The average UK house price reached a record high of £231,068 in February, according to an index.
Property values increased by 6.9 per cent annually, up from 6.4 per cent in January, in what the Nationwide Building Society House Price Index described as a “surprise” acceleration.
Although a stamp duty holiday is due to end on 31 March, there have been reports it could possibly be extended for another three months.
Robert Gardner, Nationwide's chief economist, said: "February saw the annual rate of house price growth rebound to 6.9 per cent, from 6.4 per cent in January. House prices rose by 0.7 per cent month-on-month, after taking account of seasonal effects, more than reversing the 0.2 per cent monthly decline recorded in January.
"This increase is a surprise. It seemed more likely that annual price growth would soften further ahead of the end of the stamp duty holiday, which prompted many people considering a house move to bring forward their purchase."
Mr Gardner added: "Many people's housing needs have changed as a direct result of the pandemic, with many opting to move to less densely populated locations or property types, despite the sharp economic slowdown and the uncertain outlook."
Howard Archer, chief economic adviser to the EY ITEM Club said house prices are predicted to fall by around 3 per cent over 2021.
He said: "This had been revised from an expected decline of 5 per cent given the housing market measures expected in the Budget.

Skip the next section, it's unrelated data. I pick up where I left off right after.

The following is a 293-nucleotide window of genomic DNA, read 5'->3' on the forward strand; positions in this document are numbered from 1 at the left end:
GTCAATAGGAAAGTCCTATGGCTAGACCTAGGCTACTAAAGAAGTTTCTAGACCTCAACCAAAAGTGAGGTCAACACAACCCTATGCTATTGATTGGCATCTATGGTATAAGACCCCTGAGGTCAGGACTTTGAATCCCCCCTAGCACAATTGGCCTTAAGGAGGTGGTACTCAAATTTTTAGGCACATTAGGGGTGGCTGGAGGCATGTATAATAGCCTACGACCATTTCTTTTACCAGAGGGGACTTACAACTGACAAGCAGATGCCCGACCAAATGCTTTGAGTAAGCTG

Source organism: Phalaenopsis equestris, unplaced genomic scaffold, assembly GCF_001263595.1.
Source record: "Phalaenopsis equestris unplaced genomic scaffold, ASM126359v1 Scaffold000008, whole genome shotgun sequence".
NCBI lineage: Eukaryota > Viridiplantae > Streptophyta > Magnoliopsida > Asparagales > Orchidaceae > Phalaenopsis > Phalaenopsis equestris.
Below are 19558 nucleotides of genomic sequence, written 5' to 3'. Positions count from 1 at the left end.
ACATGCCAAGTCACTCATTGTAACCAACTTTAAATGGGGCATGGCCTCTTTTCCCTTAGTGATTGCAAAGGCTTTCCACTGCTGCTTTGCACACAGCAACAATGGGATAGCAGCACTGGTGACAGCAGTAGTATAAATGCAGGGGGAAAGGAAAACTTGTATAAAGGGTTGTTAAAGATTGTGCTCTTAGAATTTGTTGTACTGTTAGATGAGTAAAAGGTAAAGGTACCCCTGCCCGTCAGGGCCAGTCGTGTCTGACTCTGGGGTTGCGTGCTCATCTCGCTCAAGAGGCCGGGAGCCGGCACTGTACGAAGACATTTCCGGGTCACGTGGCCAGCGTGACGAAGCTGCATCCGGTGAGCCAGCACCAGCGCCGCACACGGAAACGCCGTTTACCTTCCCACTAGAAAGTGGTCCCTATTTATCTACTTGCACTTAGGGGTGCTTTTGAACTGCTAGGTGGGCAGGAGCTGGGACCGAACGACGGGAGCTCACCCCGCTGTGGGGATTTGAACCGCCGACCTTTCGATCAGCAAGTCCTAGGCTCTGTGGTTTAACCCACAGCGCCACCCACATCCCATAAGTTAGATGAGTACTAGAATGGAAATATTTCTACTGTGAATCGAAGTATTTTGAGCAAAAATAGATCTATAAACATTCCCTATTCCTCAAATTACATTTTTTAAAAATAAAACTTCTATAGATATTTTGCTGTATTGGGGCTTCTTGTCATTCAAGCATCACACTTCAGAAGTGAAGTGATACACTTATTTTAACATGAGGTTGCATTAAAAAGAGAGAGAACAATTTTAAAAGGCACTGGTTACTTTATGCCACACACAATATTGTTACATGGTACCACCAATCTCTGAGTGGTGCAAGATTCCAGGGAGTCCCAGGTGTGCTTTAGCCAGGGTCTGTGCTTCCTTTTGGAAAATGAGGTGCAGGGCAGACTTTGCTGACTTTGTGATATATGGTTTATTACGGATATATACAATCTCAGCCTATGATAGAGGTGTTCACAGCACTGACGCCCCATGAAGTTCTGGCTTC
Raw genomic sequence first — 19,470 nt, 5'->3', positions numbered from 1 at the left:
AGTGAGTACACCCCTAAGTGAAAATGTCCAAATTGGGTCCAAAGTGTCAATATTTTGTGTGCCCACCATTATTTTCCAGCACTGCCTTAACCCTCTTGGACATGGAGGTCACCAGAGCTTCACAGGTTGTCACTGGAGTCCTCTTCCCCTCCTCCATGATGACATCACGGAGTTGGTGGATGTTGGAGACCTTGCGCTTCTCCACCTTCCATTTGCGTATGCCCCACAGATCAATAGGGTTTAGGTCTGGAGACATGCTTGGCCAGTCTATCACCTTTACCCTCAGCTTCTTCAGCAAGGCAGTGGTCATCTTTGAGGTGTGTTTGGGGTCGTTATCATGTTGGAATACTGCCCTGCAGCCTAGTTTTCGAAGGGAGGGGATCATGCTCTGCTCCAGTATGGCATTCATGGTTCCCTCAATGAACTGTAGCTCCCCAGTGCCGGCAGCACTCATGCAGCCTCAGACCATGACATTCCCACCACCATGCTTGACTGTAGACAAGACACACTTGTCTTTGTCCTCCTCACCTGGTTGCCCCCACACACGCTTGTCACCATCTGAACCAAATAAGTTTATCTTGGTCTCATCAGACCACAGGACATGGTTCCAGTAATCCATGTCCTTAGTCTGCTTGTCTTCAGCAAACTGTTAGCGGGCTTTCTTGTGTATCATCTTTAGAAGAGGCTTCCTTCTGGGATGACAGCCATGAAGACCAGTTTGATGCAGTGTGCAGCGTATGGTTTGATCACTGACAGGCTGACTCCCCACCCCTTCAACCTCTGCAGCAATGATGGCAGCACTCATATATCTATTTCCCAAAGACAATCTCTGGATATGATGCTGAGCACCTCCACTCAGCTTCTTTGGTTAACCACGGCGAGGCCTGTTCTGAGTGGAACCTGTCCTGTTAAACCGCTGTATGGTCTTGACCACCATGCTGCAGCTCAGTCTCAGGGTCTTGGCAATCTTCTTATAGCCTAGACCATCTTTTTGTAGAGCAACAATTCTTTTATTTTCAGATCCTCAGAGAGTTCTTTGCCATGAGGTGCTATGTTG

"The EY ITEM Club expects housing market activity to gradually improve late on in 2021 allowing prices to stabilise as the UK's economy establishes a sustained firmer footing and the labour market comes off its lows.
"Very low borrowing costs should also help with the Bank of England unlikely to lift interest rates from 0.10 per cent during 2021 and for some time thereafter."
Tomer Aboody, director of property lender MT Finance, said: "An increase in house prices in February further confirms that even though the stamp duty holiday was earmarked to end shortly, buyer demand and desire for more space - both inside and out - outweighs any potential saving."
Tom Bill, head of UK residential research at Knight Frank, said: "Price growth strengthened in February due to a relative imbalance between supply and demand.
"While it is a relatively straightforward process to register as a buyer, sellers have held back, which has led to a shortage of supply that has put upwards pressure on prices.
"Sellers who are home-schooling or simply concerned about opening their home to viewings due to new Covid variants have hesitated in the first two months of the year.
"With the return of schools and Covid cases falling, more sellers are now gearing up to list their property, which will put downwards pressure on prices from this month.
"Any extension of the stamp duty holiday in the Budget will exacerbate this trend as more owners believe they will be able to complete before the end of June. While we expect downwards pressure in the second quarter of the year, we expect flat prices over the course of 2021 as more seasonality and balance between supply and demand returns from the summer."
Additional reporting by Press Association
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